Consider the Cross

by Scott Vance on July 28, 2022

Hebrews 9:15–22
15 Therefore he is the mediator of a new covenant, so that those who are called may receive the promised eternal inheritance, since a death has occurred that redeems them from the transgressions committed under the first covenant. 16 For where a will is involved, the death of the one who made it must be established. 17 For a will takes effect only at death, since it is not in force as long as the one who made it is alive. 18 Therefore not even the first covenant was inaugurated without blood. 19 For when every commandment of the law had been declared by Moses to all the people, he took the blood of calves and goats, with water and scarlet wool and hyssop, and sprinkled both the book itself and all the people, 20 saying, “This is the blood of the covenant that God commanded for you.” 21 And in the same way he sprinkled with the blood both the tent and all the vessels used in worship. 22 Indeed, under the law almost everything is purified with blood, and without the shedding of blood there is no forgiveness of sins.
I wish that I had some anecdote to share with you that would tie into the passage as this passage is one of the most important passages in scripture for us to grasp.
What Hebrews is continuing to do is compare the superiority of Christ and the new covenant in His blood over and above that of the tabernacle (tent) and the Temple with the sacrificial system.
The old sacrificial system was temporary, and sacrifices needed to be repeated for the cleansing of the people’s sin.  The stunning and shocking truth that the author of Hebrews states here is that the new covenant is eternal but, and here’s the shocking part, this new covenant only comes into force after the death of Jesus, the Son of God, who shed His blood for us.
In the ancient world, this would be an extremely uncomfortable and even ludicrous thought.  What God would shed blood for the forgiveness of human beings?  As Paul writes in 1 Corinthians 1.23, “but we preach Christ crucified, a stumbling block to Jews and folly to Gentiles…”
Everything, Hebrews is telling us, depends on the grace of God who gave His Son as the atoning sacrifice for our sins (1 John 4.10).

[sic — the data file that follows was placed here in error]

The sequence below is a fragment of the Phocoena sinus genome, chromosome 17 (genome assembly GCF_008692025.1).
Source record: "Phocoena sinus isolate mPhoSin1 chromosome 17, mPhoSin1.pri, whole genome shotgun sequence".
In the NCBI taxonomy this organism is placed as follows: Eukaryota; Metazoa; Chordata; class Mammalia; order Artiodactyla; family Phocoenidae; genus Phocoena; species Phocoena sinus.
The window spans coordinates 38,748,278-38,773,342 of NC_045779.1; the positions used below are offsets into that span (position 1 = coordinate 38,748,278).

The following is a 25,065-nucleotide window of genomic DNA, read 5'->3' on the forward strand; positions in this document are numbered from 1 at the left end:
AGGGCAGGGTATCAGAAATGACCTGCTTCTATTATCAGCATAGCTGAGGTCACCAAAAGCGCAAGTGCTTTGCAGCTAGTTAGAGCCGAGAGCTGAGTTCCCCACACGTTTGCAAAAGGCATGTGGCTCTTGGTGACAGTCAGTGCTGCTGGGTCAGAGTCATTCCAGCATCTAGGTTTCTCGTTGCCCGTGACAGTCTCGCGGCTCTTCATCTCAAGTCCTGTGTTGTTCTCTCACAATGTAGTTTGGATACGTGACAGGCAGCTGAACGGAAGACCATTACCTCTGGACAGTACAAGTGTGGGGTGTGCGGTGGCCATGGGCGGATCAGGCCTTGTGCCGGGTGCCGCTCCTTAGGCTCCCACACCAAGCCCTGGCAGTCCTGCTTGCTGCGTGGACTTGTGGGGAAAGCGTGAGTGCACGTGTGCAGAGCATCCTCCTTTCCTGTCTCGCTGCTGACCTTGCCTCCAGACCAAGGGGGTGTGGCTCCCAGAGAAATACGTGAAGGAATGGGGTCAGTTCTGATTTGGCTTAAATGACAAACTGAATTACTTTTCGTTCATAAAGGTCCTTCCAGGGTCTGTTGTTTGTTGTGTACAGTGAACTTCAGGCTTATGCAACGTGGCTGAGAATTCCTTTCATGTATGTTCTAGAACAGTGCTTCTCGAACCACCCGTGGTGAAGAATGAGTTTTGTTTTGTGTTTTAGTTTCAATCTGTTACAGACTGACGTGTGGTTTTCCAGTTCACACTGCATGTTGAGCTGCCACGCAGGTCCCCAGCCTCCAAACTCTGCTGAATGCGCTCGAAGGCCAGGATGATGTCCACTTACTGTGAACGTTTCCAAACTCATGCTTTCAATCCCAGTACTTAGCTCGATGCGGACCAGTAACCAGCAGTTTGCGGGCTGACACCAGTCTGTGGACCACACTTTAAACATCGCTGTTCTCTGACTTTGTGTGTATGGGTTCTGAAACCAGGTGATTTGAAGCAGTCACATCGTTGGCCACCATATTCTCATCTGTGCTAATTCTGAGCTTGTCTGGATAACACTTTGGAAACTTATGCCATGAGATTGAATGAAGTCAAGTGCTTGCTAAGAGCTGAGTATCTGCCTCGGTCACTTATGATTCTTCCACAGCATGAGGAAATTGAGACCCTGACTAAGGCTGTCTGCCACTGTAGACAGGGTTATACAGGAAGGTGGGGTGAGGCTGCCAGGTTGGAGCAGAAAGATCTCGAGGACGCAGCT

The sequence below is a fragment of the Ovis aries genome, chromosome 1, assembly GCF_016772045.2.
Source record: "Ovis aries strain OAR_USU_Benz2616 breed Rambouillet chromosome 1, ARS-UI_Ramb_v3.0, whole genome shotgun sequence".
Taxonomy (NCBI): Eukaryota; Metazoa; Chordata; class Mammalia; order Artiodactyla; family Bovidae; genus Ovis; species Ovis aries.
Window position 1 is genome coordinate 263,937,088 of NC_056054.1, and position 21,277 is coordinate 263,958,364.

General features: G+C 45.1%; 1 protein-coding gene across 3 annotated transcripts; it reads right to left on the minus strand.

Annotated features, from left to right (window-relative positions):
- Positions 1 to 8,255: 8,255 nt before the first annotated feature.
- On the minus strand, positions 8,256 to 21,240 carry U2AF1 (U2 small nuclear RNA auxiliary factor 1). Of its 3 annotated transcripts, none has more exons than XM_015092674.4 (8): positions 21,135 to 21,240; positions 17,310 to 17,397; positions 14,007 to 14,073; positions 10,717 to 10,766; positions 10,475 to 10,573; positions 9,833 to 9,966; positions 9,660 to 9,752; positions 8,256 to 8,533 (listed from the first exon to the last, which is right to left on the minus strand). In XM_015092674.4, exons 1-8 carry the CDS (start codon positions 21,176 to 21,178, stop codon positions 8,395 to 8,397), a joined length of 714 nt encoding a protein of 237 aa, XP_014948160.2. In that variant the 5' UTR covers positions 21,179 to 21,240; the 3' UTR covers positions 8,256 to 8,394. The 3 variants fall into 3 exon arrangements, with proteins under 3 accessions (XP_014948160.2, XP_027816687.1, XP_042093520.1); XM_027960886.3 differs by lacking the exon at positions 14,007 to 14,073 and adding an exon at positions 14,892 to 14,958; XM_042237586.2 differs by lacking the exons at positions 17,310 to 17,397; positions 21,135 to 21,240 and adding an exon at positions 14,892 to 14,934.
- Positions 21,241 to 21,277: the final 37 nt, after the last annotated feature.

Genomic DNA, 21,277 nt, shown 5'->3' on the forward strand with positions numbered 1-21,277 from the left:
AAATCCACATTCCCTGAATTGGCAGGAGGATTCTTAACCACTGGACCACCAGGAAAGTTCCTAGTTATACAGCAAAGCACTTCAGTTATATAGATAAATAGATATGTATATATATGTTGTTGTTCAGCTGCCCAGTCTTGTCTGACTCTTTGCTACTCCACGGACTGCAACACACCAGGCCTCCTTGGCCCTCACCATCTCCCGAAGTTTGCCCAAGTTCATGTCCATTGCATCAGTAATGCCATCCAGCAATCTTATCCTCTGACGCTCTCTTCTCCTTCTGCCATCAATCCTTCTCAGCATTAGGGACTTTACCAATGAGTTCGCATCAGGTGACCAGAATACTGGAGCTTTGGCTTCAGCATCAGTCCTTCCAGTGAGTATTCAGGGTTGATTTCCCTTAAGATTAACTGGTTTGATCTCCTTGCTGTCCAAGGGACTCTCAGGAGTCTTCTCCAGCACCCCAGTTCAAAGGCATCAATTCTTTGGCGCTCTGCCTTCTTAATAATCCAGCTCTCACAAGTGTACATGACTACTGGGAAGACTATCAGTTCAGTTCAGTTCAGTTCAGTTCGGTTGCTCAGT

But for us today, I think we have grown comfortable with the cross, or in some way we manage to push aside the suffering and death of Jesus so that we don’t have to wrestle with that truth. 
Think about the cross for a moment.  For some, when they see the cross, they are humbled to their core and grateful, but for many in our culture, the cross has become decorative.
Take the next five minutes to consider the cross and remember that “Jesus has embodied in his own life and death, his own bloodshed, the loving pardon which God has always longed to give.”  N.T. Wright
Romans 5:6–11
6 For while we were still weak, at the right time Christ died for the ungodly. 7 For one will scarcely die for a righteous person—though perhaps for a good person one would dare even to die— 8 but God shows his love for us in that while we were still sinners, Christ died for us. 9 Since, therefore, we have now been justified by his blood, much more shall we be saved by him from the wrath of God. 10 For if while we were enemies we were reconciled to God by the death of his Son, much more, now that we are reconciled, shall we be saved by his life. 11 More than that, we also rejoice in God through our Lord Jesus Christ, through whom we have now received reconciliation.
God bless you and know that I am praying for you constantly.


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